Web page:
Free Flow at Chichester Marina – The Practicalities
Below we detail some of the reasons for marina freeflow, and why there may be a delay on the gates.
While we are operating freeflow we are often waiting for boats who have requested a lock in or out to make their way to the lock. If we delay them once we have confirmed they are free to slip and proceed, not only can this cause delay and upset for the customer it can also have the potential to be dangerous. While we are operating freeflow we try to close the gates on average every 20 minutes, if it is safe to do so, to allow pedestrians to cross.
Closing the gates for a prolonged period of time will create a head of water (i.e. a difference in the height of the water between the harbour and the marina basin). If we try to resume freeflow when there is a head of water, it results in a very strong flow of water which can cause damage to the boats and pontoons in the marina and it can be very dangerous for craft manoeuvring in the marina. To prevent this from happening we would need to stop freeflow. This is not only very inconvenient for our customers but it may result in us not being able to attain a sufficient level of water in the marina basin to be able to operate the lock.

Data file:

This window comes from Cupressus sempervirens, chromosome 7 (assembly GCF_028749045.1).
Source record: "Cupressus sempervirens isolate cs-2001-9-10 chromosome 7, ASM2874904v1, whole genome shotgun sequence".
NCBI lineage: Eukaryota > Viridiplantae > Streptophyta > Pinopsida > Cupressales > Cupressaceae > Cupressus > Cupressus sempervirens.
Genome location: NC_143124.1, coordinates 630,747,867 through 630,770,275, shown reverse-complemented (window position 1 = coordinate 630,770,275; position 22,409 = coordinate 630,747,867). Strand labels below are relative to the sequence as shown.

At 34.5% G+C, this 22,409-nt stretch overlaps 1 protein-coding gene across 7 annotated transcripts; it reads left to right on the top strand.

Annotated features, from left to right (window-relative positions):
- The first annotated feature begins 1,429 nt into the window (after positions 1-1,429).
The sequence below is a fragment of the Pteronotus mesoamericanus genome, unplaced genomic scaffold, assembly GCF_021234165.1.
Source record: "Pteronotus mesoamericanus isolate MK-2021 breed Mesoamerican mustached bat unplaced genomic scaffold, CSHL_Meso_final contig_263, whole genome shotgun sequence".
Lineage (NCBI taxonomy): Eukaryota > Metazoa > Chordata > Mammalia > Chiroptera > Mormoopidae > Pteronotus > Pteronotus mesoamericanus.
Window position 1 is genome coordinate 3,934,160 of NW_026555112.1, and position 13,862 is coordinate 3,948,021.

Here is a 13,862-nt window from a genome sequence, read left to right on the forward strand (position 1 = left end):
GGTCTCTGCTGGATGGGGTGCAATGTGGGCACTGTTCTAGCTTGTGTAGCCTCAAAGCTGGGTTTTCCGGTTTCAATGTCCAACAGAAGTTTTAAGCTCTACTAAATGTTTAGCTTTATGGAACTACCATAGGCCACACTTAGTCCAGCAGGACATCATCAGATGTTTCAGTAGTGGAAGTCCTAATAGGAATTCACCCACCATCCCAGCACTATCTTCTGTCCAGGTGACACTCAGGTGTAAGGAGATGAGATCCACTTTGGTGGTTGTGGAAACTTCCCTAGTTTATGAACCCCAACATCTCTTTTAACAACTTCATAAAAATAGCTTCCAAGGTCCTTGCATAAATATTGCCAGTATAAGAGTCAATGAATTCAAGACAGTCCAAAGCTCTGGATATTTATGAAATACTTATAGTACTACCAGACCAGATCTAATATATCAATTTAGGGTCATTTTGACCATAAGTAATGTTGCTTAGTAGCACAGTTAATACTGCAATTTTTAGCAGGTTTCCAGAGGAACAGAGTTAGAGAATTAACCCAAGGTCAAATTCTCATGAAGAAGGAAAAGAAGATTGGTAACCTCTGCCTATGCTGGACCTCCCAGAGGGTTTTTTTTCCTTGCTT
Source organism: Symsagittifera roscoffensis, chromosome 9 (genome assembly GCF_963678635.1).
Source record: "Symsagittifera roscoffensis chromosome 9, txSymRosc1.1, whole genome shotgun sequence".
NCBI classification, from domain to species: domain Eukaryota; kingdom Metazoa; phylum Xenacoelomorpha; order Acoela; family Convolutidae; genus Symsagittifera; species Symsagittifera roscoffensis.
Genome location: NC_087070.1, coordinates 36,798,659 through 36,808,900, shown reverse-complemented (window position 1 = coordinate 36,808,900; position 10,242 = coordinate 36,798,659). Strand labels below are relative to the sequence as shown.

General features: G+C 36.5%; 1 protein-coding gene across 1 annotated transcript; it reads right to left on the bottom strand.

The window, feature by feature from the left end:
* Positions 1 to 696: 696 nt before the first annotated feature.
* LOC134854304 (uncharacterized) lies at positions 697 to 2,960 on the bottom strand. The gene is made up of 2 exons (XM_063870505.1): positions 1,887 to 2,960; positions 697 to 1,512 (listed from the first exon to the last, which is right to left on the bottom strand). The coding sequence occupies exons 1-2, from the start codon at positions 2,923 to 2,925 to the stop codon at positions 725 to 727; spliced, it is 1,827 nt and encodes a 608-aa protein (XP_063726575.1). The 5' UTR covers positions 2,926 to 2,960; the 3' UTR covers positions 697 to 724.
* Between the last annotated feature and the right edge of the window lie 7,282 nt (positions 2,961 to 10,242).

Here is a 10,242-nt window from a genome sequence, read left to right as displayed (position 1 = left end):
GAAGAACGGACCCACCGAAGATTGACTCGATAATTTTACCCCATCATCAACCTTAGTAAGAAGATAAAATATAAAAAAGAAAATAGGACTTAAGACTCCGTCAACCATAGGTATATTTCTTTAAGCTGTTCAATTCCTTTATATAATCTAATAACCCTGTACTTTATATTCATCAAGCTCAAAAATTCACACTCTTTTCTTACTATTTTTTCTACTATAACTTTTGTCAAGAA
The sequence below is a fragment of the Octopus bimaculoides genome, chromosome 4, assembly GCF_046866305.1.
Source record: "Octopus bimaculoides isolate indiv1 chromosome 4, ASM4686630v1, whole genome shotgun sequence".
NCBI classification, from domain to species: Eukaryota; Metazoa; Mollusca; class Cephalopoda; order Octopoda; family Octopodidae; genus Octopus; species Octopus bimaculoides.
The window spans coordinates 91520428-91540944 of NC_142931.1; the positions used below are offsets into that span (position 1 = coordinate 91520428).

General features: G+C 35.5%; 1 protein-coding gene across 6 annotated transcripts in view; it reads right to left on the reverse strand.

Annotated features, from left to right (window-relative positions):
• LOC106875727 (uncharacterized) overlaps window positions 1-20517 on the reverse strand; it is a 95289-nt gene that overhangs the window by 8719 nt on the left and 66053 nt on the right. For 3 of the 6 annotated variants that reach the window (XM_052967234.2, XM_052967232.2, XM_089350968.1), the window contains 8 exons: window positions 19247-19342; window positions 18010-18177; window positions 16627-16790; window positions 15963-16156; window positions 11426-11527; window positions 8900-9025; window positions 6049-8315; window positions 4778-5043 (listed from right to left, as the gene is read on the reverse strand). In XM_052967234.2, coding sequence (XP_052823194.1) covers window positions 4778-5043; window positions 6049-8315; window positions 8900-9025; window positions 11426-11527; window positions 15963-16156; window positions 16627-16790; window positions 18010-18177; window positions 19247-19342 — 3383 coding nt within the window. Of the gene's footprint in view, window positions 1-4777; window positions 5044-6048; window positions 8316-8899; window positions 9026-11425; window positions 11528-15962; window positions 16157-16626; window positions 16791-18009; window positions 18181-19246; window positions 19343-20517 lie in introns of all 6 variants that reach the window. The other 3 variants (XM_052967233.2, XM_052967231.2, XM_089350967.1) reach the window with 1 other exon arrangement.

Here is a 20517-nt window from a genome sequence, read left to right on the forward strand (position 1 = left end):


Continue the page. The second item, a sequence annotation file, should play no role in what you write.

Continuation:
Essentially this would result in the closure of the marina until the next tide with sufficient height – this could be 12 hours at best but potentially 5 days, in the worst case scenario, if we are on neap tides.
Another reason for freeflow is to exchange the water in the marina basin so that we don’t run the risk of the marina becoming stagnant, it maintains the salinity of the water and helps to reduce coral worm.
If you would like more information on navigating the lock, please click here.
Or click here if you would like to find out more about Chichester Marina.